Noah Berlatsky says that his child, who started to identify as bisexual in middle school, reevaluated during high school and started to identify as transgender and lesbian — later, Berlatsky's bisexual wife started identifying as nonbinary.
"Our daughter came out as bisexual in middle school. In high school, she reassessed and came out as trans and lesbian," Berlatsky wrote. "My daughter coming out as trans also prompted my wife to think about her own gender. She's since come out as nonbinary, though she's retained she/her pronouns."
"My wife has known she's bisexual since she was in middle school in northwestern Indiana, though she was heavily and miserably closeted until college. It's been a relief for her — and a validation — that our daughter felt comfortable coming out at home and school," he wrote. "My daughter is confident. She's happy. She has queer friends who sometimes pass through on their way to the basement lair and stop to talk about Fleming, tattoos, the queer art they're making, or the queer anarchist collectives they're living in."
Berlatsky claims that having LGBT relatives increases a person's grasp of love and of themself.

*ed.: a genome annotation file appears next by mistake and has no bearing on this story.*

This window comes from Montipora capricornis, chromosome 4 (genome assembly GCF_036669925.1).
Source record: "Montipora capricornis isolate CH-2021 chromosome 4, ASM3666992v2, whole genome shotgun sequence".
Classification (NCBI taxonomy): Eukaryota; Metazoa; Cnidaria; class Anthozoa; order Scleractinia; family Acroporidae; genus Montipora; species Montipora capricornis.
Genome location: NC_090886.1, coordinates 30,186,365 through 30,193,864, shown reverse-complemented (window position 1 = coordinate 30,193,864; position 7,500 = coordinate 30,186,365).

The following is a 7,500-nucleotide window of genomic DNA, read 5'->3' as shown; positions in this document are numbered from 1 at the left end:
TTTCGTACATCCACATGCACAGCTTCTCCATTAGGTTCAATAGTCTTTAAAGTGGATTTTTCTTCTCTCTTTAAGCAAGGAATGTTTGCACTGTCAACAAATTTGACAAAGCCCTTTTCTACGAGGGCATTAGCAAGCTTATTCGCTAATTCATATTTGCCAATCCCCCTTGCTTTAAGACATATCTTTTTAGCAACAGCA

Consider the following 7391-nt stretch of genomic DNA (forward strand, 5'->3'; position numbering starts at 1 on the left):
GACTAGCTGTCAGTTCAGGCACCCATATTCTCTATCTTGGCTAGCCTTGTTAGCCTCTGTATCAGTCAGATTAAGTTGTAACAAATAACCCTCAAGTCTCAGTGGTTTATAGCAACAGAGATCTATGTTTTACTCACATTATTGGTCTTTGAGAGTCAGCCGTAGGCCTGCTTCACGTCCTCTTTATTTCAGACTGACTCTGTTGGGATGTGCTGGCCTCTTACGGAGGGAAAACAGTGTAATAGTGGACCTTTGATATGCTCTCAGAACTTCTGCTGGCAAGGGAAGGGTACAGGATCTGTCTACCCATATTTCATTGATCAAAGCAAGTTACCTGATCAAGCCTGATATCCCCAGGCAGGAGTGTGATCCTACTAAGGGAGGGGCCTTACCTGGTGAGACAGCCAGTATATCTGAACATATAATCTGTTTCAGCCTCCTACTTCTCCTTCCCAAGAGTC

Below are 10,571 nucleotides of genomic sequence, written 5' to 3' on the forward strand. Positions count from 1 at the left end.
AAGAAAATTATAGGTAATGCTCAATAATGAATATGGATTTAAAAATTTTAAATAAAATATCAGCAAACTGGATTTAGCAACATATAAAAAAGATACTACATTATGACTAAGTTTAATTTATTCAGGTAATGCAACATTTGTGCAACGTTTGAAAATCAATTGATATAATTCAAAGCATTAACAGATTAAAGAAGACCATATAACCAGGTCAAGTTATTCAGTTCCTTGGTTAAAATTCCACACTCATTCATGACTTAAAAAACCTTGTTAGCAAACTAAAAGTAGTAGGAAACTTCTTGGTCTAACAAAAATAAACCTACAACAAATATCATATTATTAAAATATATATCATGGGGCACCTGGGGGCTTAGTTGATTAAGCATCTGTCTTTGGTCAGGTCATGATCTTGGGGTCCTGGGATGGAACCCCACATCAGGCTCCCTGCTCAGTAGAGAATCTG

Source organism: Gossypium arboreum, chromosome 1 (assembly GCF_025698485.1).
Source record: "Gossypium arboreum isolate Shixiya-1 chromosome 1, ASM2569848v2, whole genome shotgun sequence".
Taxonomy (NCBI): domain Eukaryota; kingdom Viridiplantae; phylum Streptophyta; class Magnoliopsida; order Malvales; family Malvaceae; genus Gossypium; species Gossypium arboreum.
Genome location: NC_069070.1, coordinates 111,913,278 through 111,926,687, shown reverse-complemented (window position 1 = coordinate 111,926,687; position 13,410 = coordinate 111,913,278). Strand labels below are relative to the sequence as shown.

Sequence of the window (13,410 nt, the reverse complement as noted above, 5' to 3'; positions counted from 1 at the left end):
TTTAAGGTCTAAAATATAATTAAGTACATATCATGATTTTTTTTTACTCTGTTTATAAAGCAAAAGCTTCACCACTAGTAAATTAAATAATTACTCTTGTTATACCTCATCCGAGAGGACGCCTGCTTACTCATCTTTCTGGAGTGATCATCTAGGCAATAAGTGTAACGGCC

"As the boring cisgender, straight guy in the family, I just don't get some aspects of queer culture," he wrote. "But I'm grateful to be outnumbered in my family by the other demographics. When you share a family with queer people, your understanding of love becomes more expansive, as does your understanding of yourself."
"I'm not queer, but there's nothing like having a queer family to teach you that straight and/or masculine honor is a burden that you can happily dispense," Berlatsky wrote.
A Democratic state lawmaker in South Dakota recently claimed that the notion that the safest place for children is a family with a married mother and father represents a "dangerous and un-American belief."
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